The House of Representatives has condemned the physical inspection of consignment at the seaports and land borders, urging the Federal Government to install functional scanners in order to ensure speed and efficiency inspection.
The call was the effect of the united adoption of a motion moved by a member, Leke Abejide, at the plenary on Thursday.
The motion was titled ‘Need to investigate the lack of transparency in the transfer of technical know-how from Cotecna Destination Inspection Limited to Global Scan Systems Limited’.
Abejide said the House Committee on Customs and Excise recently embarked on a week oversight visit to Zone A Command of the Nigeria Customs Service to find out the level of revenue generation and the challenges.
Abejide stated that the committee discovered abnormalities and if not tackled, the Nigerian ports would remain at the risk of impending collapse.
He said, “The House is appalled by the non-functional scanners rotting away at the ports, which were meant to detect arms and ammunitions concealed in containerised cargoes, further putting the country at risk of unabated security risk.
“In 2006, Nigeria acquired cargo scanners worth more than $120m and retained the service providers on Build, Own, Operate and Transfer terms.
“The contract also provided that the service providers were to provide training services and technical support to the Nigeria Customs Service on risk management, valuation and classification.
“By the end of 2013, the transition process from Cotecna, SGS Scanning Nigeria Limited and Global Scan Systems Nigeria Limited, the former service providers, were completed and the scanners handed over to the Nigeria Customs Service.”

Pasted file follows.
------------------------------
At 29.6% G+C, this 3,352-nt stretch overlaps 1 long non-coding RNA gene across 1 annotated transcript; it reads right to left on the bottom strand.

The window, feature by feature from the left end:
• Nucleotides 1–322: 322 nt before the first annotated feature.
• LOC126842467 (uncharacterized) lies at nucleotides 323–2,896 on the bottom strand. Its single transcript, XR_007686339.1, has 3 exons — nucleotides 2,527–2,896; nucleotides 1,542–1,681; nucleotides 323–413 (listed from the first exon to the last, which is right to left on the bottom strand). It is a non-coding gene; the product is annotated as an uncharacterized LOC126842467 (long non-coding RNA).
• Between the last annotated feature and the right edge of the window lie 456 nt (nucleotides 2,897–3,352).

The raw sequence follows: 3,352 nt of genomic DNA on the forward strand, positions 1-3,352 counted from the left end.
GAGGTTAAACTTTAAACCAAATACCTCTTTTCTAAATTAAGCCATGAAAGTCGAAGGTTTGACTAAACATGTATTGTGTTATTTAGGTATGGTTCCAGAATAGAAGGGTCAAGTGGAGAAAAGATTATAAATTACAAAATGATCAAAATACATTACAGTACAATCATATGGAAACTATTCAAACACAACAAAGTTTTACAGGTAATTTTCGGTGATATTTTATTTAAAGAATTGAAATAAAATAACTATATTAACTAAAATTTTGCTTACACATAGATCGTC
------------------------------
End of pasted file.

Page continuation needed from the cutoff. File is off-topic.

He also noted that the modernisation in the Nigeria Customs did not last long, explaining that a year after the handover, the scanners had stopped functioning which forced Nigerian ports and borders to returned to the “analogue era of 100 per cent physical examination.”
Abejide explained that only about 40 to 60 containers are physically examined at Apapa Port daily, while between 50 and 70 are examined daily at Tin Can Island Port, noting that an installed scanner can take up to about 150 containers daily.
He also said the committee found out that the scanners were better in standard than the scanners in the Port of Doha, Qatar.
The House adopting the motion, advised the Federal Government to “provide viable scanners for Nigerian ports and border stations and in the process involve relevant stakeholders such as the Nigeria Customs Service and the Nigerian Ports Authority from inception of negotiation.”
The House also directed its Committee on Customs and Excise to “investigate the era of scanners in Nigeria, the contracts, management, cancellations, re–awards and operations, which led to the total collapse of the multimillion dollar scanners in all the seaports and border stations.”